Lots of work this week. I had been struggling with the fit on my R and J dome for a while. The odd thing was that the inner dome was too small. This made it fit with a gap when you slid it into the outer dome. So there were gaps in all the panel cutouts, and it made it impossible to get the inner dome to slide onto the ring that they sit on. I finally resolved to fix it by cutting the inner dome into two pieces. I took a deep breath, double checked my measurements and went at it with the dremel tool and a cutting wheel (I managed to burn the dremel tool up with this project). Here's the result:
You can get away with these cuts because the horizontal cut here is hidden on the solid middle section on the outer dome, and the vertical cut will line up with a wide section on the back of the outer dome that runs between the panels. These cuts solved the fit problem I was having entirely.
I have also been thinking about the best way to attach these domes together. I know the standard method is to glue them together. I have read that a lot of guys used silicone. I ran some tests and that stuff had almost no sticking power here. Again the gel type super glue was by far the best stuff to attach aluminum to aluminum (or anything else, for that matter.) But the glue attachment method is messy, risky, and inelegant. I tried a few other things and came up with this first:
That's a piece of 1/8" by 1.25" aluminum stock that I had bought for the foot strips (it worked great for those.) I cut it to length and then put a bend in it so it would match the curve of the inside of the dome. Then I drilled holes and screwed it to one side of the vertical cut in the inner dome. Remember that the the goal was to get the too small inner dome to fit snugly up into the outer. So I used this piece to add a little more than 1/8" in circumference to it and the fit was perfect. I was proud of that trickery.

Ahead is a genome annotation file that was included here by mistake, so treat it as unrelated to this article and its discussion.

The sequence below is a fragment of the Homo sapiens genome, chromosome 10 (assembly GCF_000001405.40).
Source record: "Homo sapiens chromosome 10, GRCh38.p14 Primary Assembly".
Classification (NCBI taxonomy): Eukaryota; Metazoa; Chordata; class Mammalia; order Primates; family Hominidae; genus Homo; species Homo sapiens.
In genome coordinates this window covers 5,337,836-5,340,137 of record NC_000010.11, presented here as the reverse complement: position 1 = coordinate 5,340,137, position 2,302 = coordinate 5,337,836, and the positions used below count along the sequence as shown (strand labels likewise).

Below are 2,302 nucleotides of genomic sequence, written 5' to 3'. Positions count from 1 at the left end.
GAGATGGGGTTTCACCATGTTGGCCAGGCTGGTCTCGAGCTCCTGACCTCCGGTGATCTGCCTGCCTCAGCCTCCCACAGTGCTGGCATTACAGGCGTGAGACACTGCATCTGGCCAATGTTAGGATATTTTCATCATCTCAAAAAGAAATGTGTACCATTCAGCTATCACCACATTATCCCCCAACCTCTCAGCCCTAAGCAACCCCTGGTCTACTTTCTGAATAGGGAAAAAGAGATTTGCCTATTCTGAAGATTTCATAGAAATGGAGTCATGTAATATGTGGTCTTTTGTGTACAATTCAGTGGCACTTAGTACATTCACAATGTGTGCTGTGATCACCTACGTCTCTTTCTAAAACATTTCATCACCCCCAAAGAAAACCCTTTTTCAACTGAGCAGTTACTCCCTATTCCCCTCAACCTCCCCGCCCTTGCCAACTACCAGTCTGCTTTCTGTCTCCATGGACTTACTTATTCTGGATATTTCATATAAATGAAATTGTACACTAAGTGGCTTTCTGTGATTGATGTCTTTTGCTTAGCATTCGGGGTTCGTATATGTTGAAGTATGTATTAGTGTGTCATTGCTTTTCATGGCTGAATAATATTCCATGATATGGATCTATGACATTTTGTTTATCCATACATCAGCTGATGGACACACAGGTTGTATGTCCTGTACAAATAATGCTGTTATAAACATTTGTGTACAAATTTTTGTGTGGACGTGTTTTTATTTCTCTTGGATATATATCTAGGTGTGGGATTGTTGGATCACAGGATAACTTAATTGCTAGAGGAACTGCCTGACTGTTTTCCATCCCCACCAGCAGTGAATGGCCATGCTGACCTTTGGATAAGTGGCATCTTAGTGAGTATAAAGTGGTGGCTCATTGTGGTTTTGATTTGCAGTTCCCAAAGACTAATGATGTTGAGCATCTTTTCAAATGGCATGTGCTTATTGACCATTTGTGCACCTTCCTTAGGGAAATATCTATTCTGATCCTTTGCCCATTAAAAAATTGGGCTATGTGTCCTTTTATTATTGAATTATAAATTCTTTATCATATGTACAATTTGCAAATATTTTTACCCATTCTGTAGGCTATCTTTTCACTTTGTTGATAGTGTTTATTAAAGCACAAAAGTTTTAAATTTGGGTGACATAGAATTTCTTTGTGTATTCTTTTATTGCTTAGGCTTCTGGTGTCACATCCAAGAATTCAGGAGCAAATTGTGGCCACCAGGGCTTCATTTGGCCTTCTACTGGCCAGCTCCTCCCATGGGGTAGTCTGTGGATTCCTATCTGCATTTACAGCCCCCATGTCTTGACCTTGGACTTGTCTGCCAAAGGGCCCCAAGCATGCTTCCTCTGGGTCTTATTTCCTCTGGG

Then after thinking about the glue problem, I realized that with the radar eye there was already some substantial mechanical fasteners attaching the inner dome to the outer. So I put them together and then drilled out counter sunk holes for more machine screws around the perimeter to attach the inner dome to the mounting ring.
I put 8 of these around the bottom edge--high enough to be hidden by the blue dome panels when I put them it, and low enough to go into the inner lip on the mounting ring. The result was really secure and I was able to avoid glue. After I got all of these in and once I was sure that I had all the holes in the domes I needed, I went through and made sure all the counter sinks were deep enough to recess the screw head entirely (I don't want them pushing the outer dome up), and I ground down the slag that was sticking up inside and out from making the holes.
A few more points about cutting holes in the inner dome. I tried several methods including the ones that some club members like Chris Lee has on his blog. In the end, the hole for the holoprojectors was pretty easy. I had a 2.5" hole saw bit in my box:
And that worked just fine. The diameter of the holoprojectors I got from Frank Fesquet was about 2.6 inches. So once I used the hole saw, I finished up the edges and increased the diameter with a rounded edge file. I was surprised at how workable the aluminum was. I was able to get some clean, round holes with files and eyeballing it. Same procedure for the dome bump holes.
And here you can see the first results of taking the hole saw to the dome. The thing slops around a bit and makes a horrendous noise and the hole it leaves is rough. But readily cleaned up.
It's not necessary, especially with an opaque radar eye lens like I have, to cut a hole under the radar eye. But I've got it in the back of my mind that much later when I have all the basics done, I'm going to mount a wireless surveilance video camera inside the radar eye and have it feed to a monitor. Then you'll be able to look at the "R2 Cam" and see what he's seeing--mostly screaming kids intent on destroying him, I imagine. And if I'm clever I might even be able to get a servo mounted on the camera so it will pan up and down. That would be very cool, I think.